(5) In order to protect human health the scope of this Regulation should cover flavourings, source materials for flavourings and foods containing flavourings. It should also cover certain food ingredients with flavouring properties which are added to food for the main purpose of adding flavour and which contribute significantly to the presence in food of certain naturally occurring undesirable substances (‘food ingredients with flavouring properties’), their source material and foods containing them.

(6) Flavourings and food ingredients with flavouring properties may only be used if they fulfil the criteria laid down in this Regulation. They must be safe when used, and certain flavourings should, therefore, undergo a risk assessment before they can be permitted in food. They should not mislead the consumer and their presence in food should, therefore, always be indicated by appropriate labelling.

(7) Since 1999, the Scientific Committee on Food and subsequently the European Food Safety Authority has expressed opinions on a number of substances occurring naturally in source materials for flavourings and food ingredients with flavouring properties[6] which, according to the Committee of Experts on Flavouring Substances of the Council of Europe, raise toxicological concern. Substances for which the toxicological concern was confirmed by the Scientific Committee on Food should be regarded as undesirable substances which should not be added as such to food.

(8) Due to their natural occurrence in plants, undesirable substances might be present in flavouring preparations and food ingredients with flavouring properties. The plants are used traditionally as food or food ingredients. Appropriate maximum levels should be established for the presence of these undesirable substances in foods which contribute most to the human intake of these substances, taking into account both the need to protect human health and their unavoidable presence in traditional foods.

(9) Provisions should be established at Community level in order to prohibit or restrict the use of certain plant or animal materials which raise concern for human health in the production of flavourings and food ingredients with flavouring properties and their applications in food production.

(10) Risk assessments should be carried out by the European Food Safety Authority, hereinafter referred to as “the Authority”, established by Regulation (EC) No 178/2002 of the European Parliament and of the Council of 28 January 2002 laying down the general principles and requirements of food law, establishing the European Food Safety Authority and laying down procedures in matters of food safety[7].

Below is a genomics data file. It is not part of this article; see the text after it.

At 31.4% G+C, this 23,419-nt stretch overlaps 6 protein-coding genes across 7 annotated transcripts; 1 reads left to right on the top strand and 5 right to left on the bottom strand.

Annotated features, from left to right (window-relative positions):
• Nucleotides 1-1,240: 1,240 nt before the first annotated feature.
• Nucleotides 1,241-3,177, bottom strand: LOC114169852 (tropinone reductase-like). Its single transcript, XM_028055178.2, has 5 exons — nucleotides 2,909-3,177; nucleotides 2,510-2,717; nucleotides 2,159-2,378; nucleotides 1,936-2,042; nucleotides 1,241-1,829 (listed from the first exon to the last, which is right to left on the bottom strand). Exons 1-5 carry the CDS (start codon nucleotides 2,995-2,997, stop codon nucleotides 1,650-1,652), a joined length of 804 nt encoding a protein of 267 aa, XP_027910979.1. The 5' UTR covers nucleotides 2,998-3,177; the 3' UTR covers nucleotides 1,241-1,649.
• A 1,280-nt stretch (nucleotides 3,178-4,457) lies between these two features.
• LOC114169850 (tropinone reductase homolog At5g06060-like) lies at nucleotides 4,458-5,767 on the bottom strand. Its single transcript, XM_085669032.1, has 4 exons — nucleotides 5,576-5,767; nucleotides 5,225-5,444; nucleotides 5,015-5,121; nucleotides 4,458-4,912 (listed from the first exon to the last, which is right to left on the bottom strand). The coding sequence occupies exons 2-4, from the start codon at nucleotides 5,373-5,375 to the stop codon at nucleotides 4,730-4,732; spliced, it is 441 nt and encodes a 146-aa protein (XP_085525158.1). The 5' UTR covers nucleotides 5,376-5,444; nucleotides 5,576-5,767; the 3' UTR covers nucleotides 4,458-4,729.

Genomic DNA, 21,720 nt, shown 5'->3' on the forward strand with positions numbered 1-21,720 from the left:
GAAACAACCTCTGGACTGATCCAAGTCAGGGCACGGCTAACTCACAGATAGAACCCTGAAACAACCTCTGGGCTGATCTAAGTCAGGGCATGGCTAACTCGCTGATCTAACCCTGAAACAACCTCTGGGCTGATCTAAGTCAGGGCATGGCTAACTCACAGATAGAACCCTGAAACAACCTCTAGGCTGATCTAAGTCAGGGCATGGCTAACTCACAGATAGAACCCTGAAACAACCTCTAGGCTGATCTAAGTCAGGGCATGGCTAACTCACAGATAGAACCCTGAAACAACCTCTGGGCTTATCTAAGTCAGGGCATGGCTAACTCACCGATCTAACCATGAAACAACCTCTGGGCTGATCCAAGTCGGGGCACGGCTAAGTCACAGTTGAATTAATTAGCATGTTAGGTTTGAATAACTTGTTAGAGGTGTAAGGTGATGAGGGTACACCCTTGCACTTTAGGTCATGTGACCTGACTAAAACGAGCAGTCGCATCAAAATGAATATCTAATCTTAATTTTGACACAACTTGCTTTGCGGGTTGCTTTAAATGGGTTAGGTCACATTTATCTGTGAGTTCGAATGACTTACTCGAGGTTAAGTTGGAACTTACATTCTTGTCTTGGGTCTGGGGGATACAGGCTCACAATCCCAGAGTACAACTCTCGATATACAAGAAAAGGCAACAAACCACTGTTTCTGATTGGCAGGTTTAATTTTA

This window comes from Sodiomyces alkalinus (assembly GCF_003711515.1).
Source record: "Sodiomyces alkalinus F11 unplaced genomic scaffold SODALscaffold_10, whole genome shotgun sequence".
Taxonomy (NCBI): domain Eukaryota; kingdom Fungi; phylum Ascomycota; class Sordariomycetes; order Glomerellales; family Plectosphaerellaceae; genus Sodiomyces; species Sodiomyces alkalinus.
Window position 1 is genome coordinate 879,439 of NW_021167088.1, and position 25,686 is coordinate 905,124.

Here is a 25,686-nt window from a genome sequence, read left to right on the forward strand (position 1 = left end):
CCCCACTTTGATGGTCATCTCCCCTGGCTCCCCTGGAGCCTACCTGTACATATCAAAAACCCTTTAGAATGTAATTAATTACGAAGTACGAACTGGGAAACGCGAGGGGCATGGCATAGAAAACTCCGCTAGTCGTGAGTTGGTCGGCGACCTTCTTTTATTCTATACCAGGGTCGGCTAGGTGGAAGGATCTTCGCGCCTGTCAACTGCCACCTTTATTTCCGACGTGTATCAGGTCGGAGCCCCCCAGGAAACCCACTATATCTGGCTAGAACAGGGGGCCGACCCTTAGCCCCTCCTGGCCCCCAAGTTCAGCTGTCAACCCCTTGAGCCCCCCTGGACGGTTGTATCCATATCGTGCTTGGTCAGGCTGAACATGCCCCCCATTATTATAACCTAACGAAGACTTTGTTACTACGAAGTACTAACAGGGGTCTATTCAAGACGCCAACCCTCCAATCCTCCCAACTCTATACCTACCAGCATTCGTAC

(11) In order to ensure harmonisation, the risk assessment and approval of flavourings and source materials that need to undergo an evaluation should be carried out in accordance with the procedure laid down in Regulation (EC) No […]establishing a common approval procedure for food additives, food enzymes and food flavourings[8].

(12) Flavouring substances are chemically defined substances with flavouring properties. An evaluation programme of flavouring substances is ongoing in accordance with Regulation (EC) No 2232/96 of the European Parliament and of the Council of 28 October 1996 laying down a Community procedure for flavouring substances used or intended for use in or on foodstuffs[9]. Under that Regulation a list of flavouring substances is to be adopted within five years of adoption of that programme. A new deadline should be set for the adoption of that list. That list will be proposed for inclusion in the list referred to in Article 2(1) of Regulation (EC) No […].

(13) Flavouring preparations are flavourings other than chemically defined substances obtained from materials of vegetable, animal or mineral origin, by appropriate physical, enzymatic or microbiological processes, either in the raw state of the material or after processing for human consumption. Flavouring preparations produced from food do not need to undergo an evaluation or an approval procedure for use in and on foods unless there is doubt about their safety. However, the safety of flavouring preparations produced from non-food material should be evaluated prior to approval.

(14) Regulation (EC) No 178/2002 defines food as any substance or product, whether processed, partially processed or unprocessed, intended to be, or reasonably expected to be ingested by humans. Materials of vegetable, animal or microbiological origin, for which hitherto there is significant evidence of use for the production of flavourings, are considered as food materials for this purpose, even though some of these source materials, such as rose wood, oak wood chips and strawberry leaves, may not have been used for food as such. They do not need to be evaluated.

(15) Likewise, thermal process flavourings produced from food under authorised conditions need not undergo an evaluation or an approval procedure for use in and on foods unless there is doubt about their safety. However, the safety of thermal process flavourings produced from non-food material or produced under non-authorised conditions should be evaluated prior to approval.

(16) Regulation (EC) No 2065/2003/EC of the European Parliament and of the Council of 10 November 2003 on smoke flavourings used or intended for use in or on foods[10], lays down a procedure for the safety assessment and approval of smoke flavourings and aims to establish a list of primary smoke condensates and primary tar fractions the use of which is authorised to the exclusion of all others.

(17) Flavour precursors impart flavour to food by chemical reactions occurring during food processing. Flavour precursors produced from food do not need to undergo an evaluation or an approval procedure for use in and on foods unless there is doubt about their safety. However, the safety of flavour precursors produced from non-food material should be evaluated prior to approval.